It’s no shock that Mailchimp do email marketing well. It’s their thing! The simple design and colours are warm, friendly and invite you to learn more.
Similarly to Nike, the header is clutter free, allowing space for the logo icon and then dives right down to the header message.
The headline is simple and strong, there’s no misunderstanding what the email is about. My only critique here is that they could have been a little more friendly, it’s more Mailchimp!
The blue background colour and hero image that blends in with it, rather than stands out, means you are drawn into the email. A nice touch.
I would argue the text is slightly small, and if I were them I would cut the amount of copy down, allowing you to click to read more. Perhaps remove the video section and get right to the CTA.
I’d perhaps make the CTA text more appealing, rather than a boring ‘Read the blog’ you could go for ‘Explore’, ‘Learn more’ or ‘Discover how’… Something that entices you to click a little more.
Remember, use email as a gateway to your product or blog post, don’t give everything away in the email itself. Drive people from the email to your website, use email as a channel, not the end medium.
Their current website is drastically different from the email, but they just gone through a rebrand, so all is forgiven.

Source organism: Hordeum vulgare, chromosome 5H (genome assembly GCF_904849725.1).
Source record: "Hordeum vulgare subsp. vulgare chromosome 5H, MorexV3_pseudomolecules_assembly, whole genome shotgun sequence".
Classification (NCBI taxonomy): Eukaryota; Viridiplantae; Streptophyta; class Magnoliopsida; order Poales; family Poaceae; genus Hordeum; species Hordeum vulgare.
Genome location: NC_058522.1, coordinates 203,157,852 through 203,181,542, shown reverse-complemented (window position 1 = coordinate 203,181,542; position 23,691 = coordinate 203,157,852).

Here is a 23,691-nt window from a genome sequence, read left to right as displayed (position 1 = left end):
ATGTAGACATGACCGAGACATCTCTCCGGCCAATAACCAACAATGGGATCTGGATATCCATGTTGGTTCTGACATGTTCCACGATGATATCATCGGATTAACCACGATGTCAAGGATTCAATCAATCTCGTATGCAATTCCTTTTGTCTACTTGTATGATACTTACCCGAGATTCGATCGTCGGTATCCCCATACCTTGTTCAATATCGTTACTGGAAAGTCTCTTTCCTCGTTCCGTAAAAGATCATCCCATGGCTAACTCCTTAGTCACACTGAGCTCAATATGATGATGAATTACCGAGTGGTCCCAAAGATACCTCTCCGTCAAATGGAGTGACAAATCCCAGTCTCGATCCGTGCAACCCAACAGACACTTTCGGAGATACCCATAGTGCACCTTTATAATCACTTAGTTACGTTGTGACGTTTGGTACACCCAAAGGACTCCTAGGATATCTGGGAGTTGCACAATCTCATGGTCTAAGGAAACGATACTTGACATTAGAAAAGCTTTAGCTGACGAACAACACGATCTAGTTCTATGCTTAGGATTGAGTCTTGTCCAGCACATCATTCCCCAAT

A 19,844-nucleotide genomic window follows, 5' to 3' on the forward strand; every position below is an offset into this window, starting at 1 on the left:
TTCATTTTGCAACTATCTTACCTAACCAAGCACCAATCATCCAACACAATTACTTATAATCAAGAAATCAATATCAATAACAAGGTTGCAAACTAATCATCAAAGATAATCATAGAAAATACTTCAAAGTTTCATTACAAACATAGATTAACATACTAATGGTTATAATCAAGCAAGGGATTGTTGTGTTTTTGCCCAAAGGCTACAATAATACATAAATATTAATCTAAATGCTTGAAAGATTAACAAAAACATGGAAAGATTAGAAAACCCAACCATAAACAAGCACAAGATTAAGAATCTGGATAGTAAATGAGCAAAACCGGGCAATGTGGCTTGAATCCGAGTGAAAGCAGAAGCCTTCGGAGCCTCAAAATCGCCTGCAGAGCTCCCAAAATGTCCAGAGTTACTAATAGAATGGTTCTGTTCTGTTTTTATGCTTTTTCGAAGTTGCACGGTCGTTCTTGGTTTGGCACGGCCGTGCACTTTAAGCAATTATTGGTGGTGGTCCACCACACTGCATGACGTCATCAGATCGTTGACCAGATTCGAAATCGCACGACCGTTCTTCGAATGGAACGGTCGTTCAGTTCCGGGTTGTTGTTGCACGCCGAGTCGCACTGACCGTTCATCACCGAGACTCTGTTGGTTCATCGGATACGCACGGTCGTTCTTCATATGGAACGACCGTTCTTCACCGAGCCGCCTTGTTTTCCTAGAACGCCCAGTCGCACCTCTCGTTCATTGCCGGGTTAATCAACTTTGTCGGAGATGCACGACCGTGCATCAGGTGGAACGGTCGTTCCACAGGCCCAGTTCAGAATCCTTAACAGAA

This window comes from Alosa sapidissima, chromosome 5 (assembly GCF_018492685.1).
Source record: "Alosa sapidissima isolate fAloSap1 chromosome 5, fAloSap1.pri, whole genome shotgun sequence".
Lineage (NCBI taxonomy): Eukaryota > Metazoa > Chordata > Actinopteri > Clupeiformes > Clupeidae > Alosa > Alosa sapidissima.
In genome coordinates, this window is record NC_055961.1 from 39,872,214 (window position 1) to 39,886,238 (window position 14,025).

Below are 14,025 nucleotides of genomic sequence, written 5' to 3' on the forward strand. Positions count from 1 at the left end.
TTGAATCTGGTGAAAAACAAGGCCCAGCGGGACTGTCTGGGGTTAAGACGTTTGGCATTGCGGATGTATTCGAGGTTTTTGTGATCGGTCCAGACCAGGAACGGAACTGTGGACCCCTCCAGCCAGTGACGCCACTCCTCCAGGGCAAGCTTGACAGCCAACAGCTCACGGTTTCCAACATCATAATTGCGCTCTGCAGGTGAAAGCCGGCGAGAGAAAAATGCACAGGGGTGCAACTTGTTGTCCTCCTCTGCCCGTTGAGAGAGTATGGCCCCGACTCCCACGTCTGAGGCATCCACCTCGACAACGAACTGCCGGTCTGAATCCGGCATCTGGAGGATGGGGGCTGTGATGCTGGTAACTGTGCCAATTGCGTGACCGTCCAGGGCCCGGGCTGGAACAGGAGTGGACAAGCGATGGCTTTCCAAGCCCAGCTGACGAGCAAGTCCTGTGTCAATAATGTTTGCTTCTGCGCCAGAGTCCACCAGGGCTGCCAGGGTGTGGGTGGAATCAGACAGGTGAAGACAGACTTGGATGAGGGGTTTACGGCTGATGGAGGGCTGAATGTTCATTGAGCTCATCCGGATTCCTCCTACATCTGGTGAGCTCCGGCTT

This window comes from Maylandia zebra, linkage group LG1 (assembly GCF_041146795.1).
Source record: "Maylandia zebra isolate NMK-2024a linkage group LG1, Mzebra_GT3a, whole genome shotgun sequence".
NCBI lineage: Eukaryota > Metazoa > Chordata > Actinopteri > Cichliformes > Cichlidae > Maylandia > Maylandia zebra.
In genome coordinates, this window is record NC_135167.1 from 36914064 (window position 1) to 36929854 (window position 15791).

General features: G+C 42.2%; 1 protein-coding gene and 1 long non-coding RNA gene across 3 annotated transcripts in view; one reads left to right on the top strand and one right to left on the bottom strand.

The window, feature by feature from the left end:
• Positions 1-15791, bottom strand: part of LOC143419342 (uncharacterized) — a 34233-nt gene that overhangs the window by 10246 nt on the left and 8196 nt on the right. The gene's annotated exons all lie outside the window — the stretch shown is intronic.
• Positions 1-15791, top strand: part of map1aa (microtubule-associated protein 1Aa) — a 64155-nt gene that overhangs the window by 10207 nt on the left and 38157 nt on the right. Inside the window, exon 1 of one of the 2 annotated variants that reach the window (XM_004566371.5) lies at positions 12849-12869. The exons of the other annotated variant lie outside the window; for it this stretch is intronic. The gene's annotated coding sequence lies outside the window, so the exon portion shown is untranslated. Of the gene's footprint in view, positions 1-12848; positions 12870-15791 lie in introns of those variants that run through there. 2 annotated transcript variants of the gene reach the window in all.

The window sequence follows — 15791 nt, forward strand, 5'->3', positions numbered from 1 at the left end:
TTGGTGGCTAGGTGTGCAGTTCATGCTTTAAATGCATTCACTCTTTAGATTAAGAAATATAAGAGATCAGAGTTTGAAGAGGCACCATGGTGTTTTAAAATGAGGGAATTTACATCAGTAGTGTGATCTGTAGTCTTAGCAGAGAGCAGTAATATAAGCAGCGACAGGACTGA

The email looks fairly similar on mobile screens than on desktops, the layout doesn’t really change much. This approach isn’t called responsive (which refers to content that shifts around to adapt for smaller screens), it’s called scalable, where the content squashes to adjust to the screen as it shrinks.
The one thing that is notable is the button, which expands 100% on mobiles. This is a best practice, as you need wherever possible to get people to click the CTA.
This is precisely what we expect to see, a simple email layout made up of HTML tables, more so than the Nike email. Remember what I said earlier; if you can use HTML over images, use it.
Images turned off
The key benefit of using HTML over images, is that when images are turned off, or fail to load super-fast, you still get the message.
What you’ll notice is the word MailChimp in place of where the logo sat. This is what’s called an alt tag. The alt tag began life in web development as a way to tell search engines what was there if the image doesn’t load, but it’s now more used for SEO purposes. In an email, an alt tag is really to display the text where images are turned off (damn you Outlook). One thing most people miss, is that you can style the alt tag to closely match the logo colour, style and size.
See this example below from one of our clients Roskill.
The use of emojis in this subject line works really well, and injects a bit of fun into the email (chimp, photo, party).
The subject line almost word for word repeats the headline within, so it means there’s a clear path from email to web. Think of the journey the recipient takes, and make it as seamless as possible:
Email in the inbox = subject line entices them to open it
Email opened = the headline is relevant to the subject line
Email read = what is this email about, why do I care, where do I click?
Email CTA clicked = website or landing page headline and offer